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AIDS Summit Spotlights Thailand's Struggle

La, a 30-year-old Burmese woman living in the north of Thailand, is counseled by a nurse at Chiangsen Hospital on how to take anti-AIDS drugs. La became infected witih HIV as a teenager while working in the commercial sex industry in Bangkok.
Jane Greenhalgh, NPR
La, a 30-year-old Burmese woman living in the north of Thailand, is counseled by a nurse at Chiangsen Hospital on how to take anti-AIDS drugs. La became infected witih HIV as a teenager while working in the commercial sex industry in Bangkok.
La, a 30-year-old Burmese woman living in the north of Thailand. She became infected with HIV while working in the commercial sex industry.
Jane Greenhalgh, NPR /
La, a 30-year-old Burmese woman living in the north of Thailand. She became infected with HIV while working in the commercial sex industry.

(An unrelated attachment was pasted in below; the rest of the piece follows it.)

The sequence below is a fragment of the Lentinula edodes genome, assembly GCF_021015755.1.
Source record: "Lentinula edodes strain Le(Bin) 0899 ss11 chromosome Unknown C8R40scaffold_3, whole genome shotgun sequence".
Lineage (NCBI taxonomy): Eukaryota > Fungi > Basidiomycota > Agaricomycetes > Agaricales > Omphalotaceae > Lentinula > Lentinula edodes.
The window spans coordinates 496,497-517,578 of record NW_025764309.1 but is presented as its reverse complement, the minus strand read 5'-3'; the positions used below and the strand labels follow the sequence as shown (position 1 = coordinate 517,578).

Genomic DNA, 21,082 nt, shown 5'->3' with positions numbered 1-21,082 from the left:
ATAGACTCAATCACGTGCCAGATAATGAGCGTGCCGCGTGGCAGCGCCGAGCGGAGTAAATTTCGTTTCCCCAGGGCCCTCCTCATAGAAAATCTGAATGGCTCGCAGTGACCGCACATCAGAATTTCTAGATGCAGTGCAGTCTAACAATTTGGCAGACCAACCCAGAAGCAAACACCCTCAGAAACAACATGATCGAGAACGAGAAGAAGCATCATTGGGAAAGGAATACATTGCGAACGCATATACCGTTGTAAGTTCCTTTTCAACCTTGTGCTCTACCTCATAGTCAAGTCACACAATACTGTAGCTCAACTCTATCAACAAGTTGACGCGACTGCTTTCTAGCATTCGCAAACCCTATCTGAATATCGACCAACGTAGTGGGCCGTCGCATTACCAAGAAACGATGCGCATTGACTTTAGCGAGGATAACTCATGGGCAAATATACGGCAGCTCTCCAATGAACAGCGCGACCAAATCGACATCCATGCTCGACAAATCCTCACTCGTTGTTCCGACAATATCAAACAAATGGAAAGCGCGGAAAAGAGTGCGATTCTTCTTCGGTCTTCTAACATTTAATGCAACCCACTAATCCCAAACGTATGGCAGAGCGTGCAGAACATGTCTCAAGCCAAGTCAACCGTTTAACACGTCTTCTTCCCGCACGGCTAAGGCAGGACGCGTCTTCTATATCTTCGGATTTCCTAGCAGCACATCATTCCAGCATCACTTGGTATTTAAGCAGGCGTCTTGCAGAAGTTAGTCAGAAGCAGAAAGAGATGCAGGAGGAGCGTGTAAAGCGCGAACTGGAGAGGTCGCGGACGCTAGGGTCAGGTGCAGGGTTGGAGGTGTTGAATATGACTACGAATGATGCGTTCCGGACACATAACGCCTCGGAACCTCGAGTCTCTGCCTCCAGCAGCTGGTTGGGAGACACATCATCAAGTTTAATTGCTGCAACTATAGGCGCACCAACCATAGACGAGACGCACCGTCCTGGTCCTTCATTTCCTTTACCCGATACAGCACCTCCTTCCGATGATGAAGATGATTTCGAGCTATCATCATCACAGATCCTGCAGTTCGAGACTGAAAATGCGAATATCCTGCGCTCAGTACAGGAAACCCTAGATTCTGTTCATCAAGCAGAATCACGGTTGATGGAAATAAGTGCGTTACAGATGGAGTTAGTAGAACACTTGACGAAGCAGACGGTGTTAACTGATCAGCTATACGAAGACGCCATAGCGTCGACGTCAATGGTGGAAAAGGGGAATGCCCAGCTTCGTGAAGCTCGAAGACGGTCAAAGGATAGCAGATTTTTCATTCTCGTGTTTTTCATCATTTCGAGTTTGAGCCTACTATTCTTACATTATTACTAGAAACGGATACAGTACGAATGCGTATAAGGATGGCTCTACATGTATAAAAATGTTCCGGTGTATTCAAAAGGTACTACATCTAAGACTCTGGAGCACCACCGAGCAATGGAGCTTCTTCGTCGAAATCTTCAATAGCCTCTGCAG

More people in northern Thailand's remote border region with Laos are HIV-infected than anywhere else in the country. NPR's Richard Knox travels to the region to chronicle a momentous day in the life of a young woman, La, as she starts AIDS drug treatment. She begins her treatment in the nick of time, and also begins a new job she hopes will help her avoid going back into commercial sex work. As La's story shows, it takes more than miracle drugs to treat AIDS successfully.

Copyright 2022 NPR. To see more, visit https://www.npr.org.

Since he joined NPR in 2000, Knox has covered a broad range of issues and events in public health, medicine, and science. His reports can be heard on NPR's Morning Edition, All Things Considered, Weekend Edition, Talk of the Nation, and newscasts.

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